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  1. #1

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    Hello everybody. I am reading a lot in this forum and I enjoy you all. It´s a nice forum. Until now I never registered. But finally I did. So this is my 1st post.
    I need some advice from some of you who have experience with the following problem. I am thankful for all of your suggestions.
    I am not content with the sound that I hear in the place where I sit / stand while playing the guitar. So I am looking for a enhencement.
    I mostly play Jazz in small settings. The louder the band is the less the problem is. I don´t need a P.A. most of the time. On stage I prefer my own amp over monitors.
    My favourite setting is a mix of the acoustic sound of an archtop with the amplified sound. I almost always play in settings with a piano player or some wind or brass instruments,
    double bass and a drummer who can play softly. Very often I play without drummers.
    My equipment is quite good and I don´t want to replace it. My guitars and amps are fine. It is more a problem of the room (if it´s a gig indoors, outdoors (no room, I know), rehearsal
    or just playing at home). The strange thing is that I dislike my own sound that I can hear while I am playing but when I record myself (with small mobile recorder, on a video or smartphone)
    it sounds much better. It is hard to describe. But my goal is to hear myself as on the recording. It has a lot to do with the style of the tune. In addition it has a lot to do with the fellow musicians and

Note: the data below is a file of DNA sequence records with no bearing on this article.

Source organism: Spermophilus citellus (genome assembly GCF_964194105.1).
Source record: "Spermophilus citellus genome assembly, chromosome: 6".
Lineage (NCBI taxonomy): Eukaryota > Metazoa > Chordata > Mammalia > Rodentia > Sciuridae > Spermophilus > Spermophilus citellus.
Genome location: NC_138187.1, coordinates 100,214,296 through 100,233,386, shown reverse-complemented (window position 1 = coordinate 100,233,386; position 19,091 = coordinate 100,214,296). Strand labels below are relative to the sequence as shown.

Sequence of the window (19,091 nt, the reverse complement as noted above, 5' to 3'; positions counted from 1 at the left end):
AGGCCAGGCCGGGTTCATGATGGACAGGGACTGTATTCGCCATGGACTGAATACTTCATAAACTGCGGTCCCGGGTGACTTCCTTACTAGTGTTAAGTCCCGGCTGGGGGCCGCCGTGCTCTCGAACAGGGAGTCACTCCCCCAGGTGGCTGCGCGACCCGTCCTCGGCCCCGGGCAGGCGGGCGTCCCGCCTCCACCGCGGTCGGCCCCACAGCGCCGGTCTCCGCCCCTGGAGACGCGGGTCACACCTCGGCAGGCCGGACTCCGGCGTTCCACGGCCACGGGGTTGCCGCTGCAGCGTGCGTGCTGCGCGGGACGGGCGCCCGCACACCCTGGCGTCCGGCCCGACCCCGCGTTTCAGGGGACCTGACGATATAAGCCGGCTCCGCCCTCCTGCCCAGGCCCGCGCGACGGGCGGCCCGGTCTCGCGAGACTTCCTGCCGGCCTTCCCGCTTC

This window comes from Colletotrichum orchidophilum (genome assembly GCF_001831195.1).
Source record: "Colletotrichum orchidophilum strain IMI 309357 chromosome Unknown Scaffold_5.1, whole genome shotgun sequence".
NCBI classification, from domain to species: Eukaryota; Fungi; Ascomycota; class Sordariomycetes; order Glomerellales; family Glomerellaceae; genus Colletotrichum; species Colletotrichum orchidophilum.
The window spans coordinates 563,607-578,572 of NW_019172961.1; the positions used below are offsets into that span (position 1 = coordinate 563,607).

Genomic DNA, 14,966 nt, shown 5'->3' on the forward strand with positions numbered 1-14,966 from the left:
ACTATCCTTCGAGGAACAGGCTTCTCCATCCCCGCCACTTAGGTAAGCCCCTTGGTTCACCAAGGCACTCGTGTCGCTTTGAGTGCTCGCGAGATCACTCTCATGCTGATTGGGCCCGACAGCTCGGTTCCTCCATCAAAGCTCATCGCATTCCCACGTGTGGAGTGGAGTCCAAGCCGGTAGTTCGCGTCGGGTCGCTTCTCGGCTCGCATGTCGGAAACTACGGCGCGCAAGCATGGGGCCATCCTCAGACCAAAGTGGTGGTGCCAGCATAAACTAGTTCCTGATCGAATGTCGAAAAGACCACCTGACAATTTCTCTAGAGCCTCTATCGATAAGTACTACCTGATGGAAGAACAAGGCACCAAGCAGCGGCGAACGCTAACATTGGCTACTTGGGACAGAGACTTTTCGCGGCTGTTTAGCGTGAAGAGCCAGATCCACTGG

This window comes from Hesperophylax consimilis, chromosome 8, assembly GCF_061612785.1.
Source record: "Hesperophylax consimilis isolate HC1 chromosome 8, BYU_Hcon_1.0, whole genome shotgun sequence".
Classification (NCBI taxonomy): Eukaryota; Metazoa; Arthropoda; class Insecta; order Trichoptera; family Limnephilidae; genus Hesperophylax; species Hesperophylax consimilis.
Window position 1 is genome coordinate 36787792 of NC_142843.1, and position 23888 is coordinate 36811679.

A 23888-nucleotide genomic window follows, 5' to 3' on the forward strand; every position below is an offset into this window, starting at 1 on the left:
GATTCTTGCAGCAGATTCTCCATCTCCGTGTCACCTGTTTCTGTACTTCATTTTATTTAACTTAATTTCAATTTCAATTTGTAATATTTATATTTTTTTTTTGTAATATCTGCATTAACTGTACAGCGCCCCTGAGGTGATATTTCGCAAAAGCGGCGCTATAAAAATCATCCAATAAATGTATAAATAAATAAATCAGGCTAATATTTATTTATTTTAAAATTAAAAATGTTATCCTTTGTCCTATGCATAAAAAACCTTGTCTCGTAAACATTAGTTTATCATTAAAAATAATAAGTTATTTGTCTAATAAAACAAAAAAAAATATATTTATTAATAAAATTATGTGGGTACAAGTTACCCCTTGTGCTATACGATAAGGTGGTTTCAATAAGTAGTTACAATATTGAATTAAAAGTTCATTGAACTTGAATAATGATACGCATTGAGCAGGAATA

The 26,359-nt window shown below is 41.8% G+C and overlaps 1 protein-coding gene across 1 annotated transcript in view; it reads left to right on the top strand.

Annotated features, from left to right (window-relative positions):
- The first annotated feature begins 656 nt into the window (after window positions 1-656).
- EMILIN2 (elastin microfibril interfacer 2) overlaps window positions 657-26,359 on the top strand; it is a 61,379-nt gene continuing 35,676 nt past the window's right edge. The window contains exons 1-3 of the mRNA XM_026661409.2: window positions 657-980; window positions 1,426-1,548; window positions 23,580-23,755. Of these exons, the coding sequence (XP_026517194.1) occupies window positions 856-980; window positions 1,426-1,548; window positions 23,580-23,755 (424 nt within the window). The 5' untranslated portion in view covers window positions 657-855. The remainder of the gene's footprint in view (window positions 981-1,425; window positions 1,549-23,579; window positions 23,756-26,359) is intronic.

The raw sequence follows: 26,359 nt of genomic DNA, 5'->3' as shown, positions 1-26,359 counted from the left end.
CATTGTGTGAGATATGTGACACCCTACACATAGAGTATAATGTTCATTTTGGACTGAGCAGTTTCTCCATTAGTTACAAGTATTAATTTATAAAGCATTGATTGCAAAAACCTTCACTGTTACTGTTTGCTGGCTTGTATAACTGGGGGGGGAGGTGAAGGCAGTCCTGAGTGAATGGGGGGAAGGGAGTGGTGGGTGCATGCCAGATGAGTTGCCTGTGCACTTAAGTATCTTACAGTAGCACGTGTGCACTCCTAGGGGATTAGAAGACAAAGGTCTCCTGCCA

it depends on the volume as well. But as I said the recordings sound good.
    It is a bit hard to describe. My idea is to get a deeflexx. Does anybody have experience with it? I hope this one will work like a diffuser.
    My other thought is to get an additional external speaker box. I could set it up in a way that there are more sweetspots. Maybe two speakers on 50% sound better than one speaker on 100%. I hope
    you understand what I mean. If I use two different amps at the same time it get decent results. But again it depends on the volume. I think it is harder to control two different amps and I am content with the one I use mostly. So my thought is to get a second one of that one.

    I know it is a long text. But maybe somebody understands my problem. It has an impact on my playing. I am able to lose myself much more in my own playing when I like my own sound.
    I mean I can play without hearing myself. This is not a problem. But I got a bit addicted to sound in the last span of time.

    To sum it up:

    1. deeflexx
    2. external speaker
    3. additional amp

    what would you do?

    Thank you all

  2.  

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  3. #2

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    I never heard of Deeflexx, but it looks interesting.